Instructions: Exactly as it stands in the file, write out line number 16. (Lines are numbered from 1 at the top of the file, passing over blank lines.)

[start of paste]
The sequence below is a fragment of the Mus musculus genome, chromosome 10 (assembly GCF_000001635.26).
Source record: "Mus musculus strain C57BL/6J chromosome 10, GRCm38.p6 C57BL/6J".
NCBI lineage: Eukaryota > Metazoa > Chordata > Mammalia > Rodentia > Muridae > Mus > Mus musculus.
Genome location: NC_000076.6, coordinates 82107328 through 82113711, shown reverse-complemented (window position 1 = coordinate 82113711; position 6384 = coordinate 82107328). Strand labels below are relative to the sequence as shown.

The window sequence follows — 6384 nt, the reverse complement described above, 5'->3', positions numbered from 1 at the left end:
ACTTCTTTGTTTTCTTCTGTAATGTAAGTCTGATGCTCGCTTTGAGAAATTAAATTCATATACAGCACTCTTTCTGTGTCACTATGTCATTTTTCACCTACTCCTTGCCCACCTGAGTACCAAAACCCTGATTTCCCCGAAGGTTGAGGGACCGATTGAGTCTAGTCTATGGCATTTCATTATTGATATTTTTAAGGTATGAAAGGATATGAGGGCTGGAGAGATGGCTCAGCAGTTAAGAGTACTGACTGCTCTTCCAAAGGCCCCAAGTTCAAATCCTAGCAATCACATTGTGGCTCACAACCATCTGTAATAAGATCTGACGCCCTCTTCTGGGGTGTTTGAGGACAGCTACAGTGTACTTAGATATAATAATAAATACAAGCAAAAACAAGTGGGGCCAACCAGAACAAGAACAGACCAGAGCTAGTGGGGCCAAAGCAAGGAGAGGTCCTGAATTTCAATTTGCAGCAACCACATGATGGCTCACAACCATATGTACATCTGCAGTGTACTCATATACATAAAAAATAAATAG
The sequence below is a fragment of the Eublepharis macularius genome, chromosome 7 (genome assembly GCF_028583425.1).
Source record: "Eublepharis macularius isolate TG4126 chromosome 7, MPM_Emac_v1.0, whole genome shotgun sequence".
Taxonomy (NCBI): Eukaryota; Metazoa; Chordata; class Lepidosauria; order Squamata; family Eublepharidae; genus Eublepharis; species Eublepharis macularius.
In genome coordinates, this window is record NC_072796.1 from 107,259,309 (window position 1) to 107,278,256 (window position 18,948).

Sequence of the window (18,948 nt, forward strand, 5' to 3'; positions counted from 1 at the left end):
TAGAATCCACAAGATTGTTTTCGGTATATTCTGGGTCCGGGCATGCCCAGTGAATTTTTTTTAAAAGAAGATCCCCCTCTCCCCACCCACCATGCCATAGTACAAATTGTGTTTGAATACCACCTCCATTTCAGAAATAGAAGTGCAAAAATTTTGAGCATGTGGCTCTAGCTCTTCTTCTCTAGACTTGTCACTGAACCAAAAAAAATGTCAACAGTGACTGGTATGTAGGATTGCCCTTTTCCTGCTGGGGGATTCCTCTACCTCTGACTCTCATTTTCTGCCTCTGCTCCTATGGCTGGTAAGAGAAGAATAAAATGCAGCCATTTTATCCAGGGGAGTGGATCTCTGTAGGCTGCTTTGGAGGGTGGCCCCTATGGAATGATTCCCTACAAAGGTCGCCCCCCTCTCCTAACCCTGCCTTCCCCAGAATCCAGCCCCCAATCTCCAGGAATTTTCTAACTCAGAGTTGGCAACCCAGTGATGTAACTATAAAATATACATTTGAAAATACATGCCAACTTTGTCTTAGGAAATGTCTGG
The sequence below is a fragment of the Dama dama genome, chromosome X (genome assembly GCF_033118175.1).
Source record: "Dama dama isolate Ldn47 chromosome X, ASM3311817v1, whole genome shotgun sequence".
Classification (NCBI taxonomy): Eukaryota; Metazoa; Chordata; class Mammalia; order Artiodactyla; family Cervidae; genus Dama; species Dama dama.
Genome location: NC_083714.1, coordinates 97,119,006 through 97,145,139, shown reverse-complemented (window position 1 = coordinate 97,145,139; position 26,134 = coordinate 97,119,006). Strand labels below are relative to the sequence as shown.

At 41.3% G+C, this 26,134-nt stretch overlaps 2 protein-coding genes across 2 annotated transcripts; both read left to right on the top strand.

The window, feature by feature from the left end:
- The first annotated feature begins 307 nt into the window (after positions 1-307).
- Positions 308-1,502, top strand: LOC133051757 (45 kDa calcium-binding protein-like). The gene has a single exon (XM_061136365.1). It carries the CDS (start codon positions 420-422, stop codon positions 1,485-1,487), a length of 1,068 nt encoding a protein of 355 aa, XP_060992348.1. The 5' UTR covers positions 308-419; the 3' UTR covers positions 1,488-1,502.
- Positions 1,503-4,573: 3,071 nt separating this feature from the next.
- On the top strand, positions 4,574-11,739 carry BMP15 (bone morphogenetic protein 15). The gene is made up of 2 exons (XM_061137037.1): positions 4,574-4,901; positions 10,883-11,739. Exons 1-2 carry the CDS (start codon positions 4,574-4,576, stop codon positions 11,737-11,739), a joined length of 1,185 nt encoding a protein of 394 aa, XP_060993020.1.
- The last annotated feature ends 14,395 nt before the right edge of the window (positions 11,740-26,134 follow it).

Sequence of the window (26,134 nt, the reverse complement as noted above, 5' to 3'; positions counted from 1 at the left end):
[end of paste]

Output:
Genome location: NC_083714.1, coordinates 97,119,006 through 97,145,139, shown reverse-complemented (window position 1 = coordinate 97,145,139; position 26,134 = coordinate 97,119,006). Strand labels below are relative to the sequence as shown.